The issue is whether the descriptive phrase should be hyphenated. But the descriptive phrase is never connected to the noun itself with a hyphen: thus "He is an old man" and "He is a seventy-year-old man" -- and, for people who like to omit hyphens when there is little risk of confusion, "He is a seventy year old man" -- but never "He is an old-man" or "He is a seventy-year-old-man."

    The descriptive phrase in "five_year_long_endeavor" is "five-year-long," and the noun itself, which is being described, is "endeavor." That is why the correct hyphenation is "five-year-long endeavor." I hope you now see why it could only be "two-mile distance" (or "two mile distance," if you prefer to leave the hyphen out altogether), and not "two-mile-distance."

    None of that makes "Go straight on for about a two-mile distance" into natural-sounding English, though. :)
     
    Did you study the link on hyphenated compound adjectives in post#17?

    If you write "a two?mile?long?walk five?year?long?endeavor" (where the ? indicates a "possible hyphen placement") this could have more than one meaning, so hyphen placement should be done judiciously. In this example the adjective is "five-year-long" and it modifies "endeavor".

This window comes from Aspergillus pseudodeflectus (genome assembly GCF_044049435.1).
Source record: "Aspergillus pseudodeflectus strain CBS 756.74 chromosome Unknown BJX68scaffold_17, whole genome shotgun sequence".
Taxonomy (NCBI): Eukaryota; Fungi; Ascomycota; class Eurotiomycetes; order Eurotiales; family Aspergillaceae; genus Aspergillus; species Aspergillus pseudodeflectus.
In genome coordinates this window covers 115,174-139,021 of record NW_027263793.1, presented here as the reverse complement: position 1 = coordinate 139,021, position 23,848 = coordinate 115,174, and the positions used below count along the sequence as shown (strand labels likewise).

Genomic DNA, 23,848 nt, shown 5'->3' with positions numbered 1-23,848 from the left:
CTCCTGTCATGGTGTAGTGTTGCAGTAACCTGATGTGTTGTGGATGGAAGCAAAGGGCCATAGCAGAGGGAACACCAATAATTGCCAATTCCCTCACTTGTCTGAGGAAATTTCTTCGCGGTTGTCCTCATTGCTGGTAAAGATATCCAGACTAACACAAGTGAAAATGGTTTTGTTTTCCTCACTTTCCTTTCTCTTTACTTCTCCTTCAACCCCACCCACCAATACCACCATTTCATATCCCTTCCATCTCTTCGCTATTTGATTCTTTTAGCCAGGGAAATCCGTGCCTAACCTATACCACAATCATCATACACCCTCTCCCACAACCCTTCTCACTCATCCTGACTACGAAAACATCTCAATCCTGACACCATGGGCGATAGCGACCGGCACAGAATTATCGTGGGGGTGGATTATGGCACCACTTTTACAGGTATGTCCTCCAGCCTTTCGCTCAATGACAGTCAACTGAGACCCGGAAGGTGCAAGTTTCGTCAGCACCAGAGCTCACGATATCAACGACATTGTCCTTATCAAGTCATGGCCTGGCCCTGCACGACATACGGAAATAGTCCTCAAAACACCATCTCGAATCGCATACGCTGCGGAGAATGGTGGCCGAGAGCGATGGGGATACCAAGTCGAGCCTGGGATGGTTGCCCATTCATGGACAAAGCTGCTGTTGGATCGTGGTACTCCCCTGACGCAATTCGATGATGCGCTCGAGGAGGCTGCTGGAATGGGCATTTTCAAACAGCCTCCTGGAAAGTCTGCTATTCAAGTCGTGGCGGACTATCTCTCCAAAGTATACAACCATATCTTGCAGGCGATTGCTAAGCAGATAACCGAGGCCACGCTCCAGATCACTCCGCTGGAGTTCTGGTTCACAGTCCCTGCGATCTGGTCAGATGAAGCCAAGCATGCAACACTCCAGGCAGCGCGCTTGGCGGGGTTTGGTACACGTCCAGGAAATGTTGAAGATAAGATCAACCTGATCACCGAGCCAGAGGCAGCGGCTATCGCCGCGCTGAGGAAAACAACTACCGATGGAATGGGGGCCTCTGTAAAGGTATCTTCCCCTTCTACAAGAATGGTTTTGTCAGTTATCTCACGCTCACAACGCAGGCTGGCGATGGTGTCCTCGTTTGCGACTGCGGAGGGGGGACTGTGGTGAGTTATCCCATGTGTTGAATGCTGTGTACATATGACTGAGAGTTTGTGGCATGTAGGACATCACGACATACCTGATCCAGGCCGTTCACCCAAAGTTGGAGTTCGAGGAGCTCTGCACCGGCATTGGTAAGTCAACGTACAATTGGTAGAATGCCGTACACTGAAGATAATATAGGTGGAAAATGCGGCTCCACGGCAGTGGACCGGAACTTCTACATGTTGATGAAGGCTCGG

But Can I say""That turned into five-year-long endeavors, as Serkis actually created the character's movement and expressions".
     

    JulianStuart

    Senior Member
    English (UK then US)
    But can I say""That turned into five-year-long endeavors, as Serkis actually created the character's movement and expressions".
    Not quite! Unless you want to describe several separate endeavours, each of which was five years long!

    If the work took five years, we would usually refer to it as one endeavour, so it would be
    "That turned into a five-year-long endeavor, as Serkis actually c..." where "five-year-long" is the compound hyphenated adjective.
     

    grubble

    Senior Member
    British English
    How do I say "straight on for about a two mile till [until] you arrive at a crossroad"?
    Returning to the original question, here is the explanation of why it is incorrect.

    "a" means "one" !!!!!!!!!!!

    You can say

    "straight on for about a mile until you arrive at a crossroad" :tick: ("a mile" means "one mile")

    or

    "straight on for about two miles until you arrive at a crossroad" :tick:

    but you cannot say

    "straight on for about one two mile until you arrive at a crossroad" :cross: (You must choose between one and two, you cannot have both)
     
    Returning to the original question, here is the explanation of why it is incorrect.

    "a" means "one" !!!!!!!!!!!

    You can say